The most effective message, however, was communicated through television broadcasts. Specifically, the Party made images of a 12-year-old girl’s apparently burnt body the centerpiece of the campaign to discredit Falun Gong. Many were convinced. The authenticity of the images was thrown into question, however, when just days after the apparent burning, and having supposedly undergone a tracheotomy, she was filmed singing, which ought to have been impossible. Chinese audiences were not exposed to these contradictions, however.
Peter Zheng, a Falun Gong practitioner now living in Illinois, was in Wuhu City in Anhui Province at the time. “They broadcast every day, basically every channel, for a week, speaking conservatively,” Zheng said. “Other programming stopped, they used this as an excuse. Apart from the immolation they would report other anti-Falun Gong news, confession statements, reports, investigations, murder cases, analysis from all sorts of angles of the [Chinese Communist Party] CCP’s reports, all these things.”
After the initial saturation of the airwaves the volume of reports diminished, but CCTV continued a steady drumbeat of reports about the immolations and attacking Falun Gong.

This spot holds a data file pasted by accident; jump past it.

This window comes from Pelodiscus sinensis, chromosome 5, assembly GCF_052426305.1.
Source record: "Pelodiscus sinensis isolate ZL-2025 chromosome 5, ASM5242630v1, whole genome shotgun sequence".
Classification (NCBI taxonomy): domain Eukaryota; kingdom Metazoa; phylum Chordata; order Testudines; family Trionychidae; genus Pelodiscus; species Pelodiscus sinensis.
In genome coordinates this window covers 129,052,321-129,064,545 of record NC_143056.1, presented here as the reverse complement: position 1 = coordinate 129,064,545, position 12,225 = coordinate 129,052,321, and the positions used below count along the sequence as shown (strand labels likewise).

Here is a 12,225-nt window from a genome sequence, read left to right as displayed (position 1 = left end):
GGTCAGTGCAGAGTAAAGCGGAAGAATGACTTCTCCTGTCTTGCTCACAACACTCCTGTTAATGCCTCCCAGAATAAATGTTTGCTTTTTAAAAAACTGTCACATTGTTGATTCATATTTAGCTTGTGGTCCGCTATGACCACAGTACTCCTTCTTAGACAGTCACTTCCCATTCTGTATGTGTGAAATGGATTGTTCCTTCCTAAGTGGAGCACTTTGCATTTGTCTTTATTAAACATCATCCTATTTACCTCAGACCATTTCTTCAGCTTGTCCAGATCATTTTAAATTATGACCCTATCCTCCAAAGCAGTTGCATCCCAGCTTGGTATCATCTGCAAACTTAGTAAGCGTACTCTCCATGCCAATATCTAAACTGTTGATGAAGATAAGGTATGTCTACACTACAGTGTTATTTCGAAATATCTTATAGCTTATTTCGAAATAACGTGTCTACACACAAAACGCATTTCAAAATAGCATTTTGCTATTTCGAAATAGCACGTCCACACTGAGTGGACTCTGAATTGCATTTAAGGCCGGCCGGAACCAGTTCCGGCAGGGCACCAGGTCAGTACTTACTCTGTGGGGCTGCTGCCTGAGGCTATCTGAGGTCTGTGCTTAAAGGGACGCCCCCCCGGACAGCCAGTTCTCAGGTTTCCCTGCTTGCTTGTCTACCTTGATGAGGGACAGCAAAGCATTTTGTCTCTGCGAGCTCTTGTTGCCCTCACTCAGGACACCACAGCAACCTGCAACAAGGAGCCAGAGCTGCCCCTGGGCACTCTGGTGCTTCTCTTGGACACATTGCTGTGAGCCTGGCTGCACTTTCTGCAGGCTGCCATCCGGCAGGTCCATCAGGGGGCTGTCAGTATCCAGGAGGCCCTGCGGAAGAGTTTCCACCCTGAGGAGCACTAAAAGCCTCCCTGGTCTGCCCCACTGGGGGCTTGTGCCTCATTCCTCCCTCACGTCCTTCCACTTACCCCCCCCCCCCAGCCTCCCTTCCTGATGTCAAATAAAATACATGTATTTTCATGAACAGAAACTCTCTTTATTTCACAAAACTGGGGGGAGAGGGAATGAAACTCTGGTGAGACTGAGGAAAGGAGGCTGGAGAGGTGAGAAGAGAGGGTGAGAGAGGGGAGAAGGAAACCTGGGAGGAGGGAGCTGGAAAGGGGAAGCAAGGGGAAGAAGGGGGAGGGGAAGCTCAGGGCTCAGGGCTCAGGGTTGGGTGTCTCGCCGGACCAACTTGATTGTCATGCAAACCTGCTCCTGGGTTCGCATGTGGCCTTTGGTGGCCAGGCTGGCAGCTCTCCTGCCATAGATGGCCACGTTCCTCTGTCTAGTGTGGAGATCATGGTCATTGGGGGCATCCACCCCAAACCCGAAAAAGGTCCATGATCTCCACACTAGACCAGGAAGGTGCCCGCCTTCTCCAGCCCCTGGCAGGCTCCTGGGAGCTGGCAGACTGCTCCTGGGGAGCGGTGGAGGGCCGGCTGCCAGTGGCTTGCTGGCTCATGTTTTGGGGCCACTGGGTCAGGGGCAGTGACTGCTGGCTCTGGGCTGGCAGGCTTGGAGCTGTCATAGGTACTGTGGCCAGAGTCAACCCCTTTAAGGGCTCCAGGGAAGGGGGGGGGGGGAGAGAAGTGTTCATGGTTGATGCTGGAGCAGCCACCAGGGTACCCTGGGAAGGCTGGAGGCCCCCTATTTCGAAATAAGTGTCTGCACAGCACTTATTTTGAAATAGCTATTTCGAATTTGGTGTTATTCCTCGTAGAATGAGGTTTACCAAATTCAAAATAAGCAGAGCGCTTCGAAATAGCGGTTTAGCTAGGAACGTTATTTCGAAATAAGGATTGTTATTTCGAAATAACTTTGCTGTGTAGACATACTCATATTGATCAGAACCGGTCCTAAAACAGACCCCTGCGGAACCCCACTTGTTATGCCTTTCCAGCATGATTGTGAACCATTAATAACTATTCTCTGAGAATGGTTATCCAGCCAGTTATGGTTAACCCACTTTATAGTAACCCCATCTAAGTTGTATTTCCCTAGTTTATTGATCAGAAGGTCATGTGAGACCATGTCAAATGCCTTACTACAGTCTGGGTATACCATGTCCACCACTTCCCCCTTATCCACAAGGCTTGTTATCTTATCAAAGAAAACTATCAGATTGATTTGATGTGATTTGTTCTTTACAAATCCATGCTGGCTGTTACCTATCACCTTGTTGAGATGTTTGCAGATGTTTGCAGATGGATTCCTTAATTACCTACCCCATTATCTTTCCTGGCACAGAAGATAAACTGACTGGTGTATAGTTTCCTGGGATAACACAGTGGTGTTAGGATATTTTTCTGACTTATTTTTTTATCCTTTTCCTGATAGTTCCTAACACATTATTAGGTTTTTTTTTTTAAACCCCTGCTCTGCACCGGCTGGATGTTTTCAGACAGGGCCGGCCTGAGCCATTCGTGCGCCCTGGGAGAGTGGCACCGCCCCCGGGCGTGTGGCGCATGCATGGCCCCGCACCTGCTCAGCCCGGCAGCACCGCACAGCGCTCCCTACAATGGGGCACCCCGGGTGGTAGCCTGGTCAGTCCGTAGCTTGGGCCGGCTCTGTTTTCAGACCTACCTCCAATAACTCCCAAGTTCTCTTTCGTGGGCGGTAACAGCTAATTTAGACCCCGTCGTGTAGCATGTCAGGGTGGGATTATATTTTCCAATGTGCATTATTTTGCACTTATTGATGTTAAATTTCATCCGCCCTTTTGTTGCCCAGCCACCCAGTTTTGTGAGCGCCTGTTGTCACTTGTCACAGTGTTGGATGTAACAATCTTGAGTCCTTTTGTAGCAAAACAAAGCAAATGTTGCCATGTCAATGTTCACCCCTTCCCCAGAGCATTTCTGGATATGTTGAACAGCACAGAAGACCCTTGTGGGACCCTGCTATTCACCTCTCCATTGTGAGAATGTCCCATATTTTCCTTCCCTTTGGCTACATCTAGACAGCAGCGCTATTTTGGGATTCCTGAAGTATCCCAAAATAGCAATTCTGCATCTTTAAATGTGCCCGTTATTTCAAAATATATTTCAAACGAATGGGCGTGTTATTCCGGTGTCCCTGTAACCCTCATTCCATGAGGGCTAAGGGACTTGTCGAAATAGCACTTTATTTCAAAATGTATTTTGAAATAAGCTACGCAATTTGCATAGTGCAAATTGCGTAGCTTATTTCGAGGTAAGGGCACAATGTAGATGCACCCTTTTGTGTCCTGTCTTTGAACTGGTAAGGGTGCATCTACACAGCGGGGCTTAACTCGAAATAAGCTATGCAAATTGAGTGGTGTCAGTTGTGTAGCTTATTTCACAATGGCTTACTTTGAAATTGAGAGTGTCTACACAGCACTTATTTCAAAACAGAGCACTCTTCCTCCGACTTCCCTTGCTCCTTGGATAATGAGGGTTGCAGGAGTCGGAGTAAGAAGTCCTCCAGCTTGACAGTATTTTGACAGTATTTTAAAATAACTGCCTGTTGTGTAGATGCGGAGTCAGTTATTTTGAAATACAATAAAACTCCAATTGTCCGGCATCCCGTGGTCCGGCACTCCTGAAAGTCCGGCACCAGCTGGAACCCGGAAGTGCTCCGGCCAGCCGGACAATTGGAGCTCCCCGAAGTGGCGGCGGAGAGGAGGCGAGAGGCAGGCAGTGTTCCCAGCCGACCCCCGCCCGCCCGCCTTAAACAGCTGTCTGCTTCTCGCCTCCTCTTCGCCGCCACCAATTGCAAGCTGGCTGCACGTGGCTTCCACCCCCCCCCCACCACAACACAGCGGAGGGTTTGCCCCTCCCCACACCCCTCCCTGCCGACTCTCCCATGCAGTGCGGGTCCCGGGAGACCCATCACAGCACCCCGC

In March 2002, NTD Television broadcast the award-winning documentary False Fire analyzing the inconsistencies in the immolations story, and after that China’s state-run media “quieted down” according to Sun Yanjun, who was an associate professor of psychology at Capital Normal University at the time.
In China, vigorous outward propagandizing of the Party line always goes along with the repression of alternate voices. In the case of the immolation, no independent investigation was allowed, no independent access to or cross-examination of the alleged victims, and no critical analysis in any domestic media. Western media reports often simply repeated what official Chinese media said.
Falun Gong practitioners’ attempt to present an alternative narrative of the incident, by hacking a television satellite and broadcasting a documentary, ended in the capture and murder of six people, including the young radiologist Liu Haibo, who had an electric baton forced into his rectum and was electrocuted to death, as recounted in Ethan Gutmann’s detailed mini-history report published in the Weekly Standard.
Next: Persecution Becomes Accepted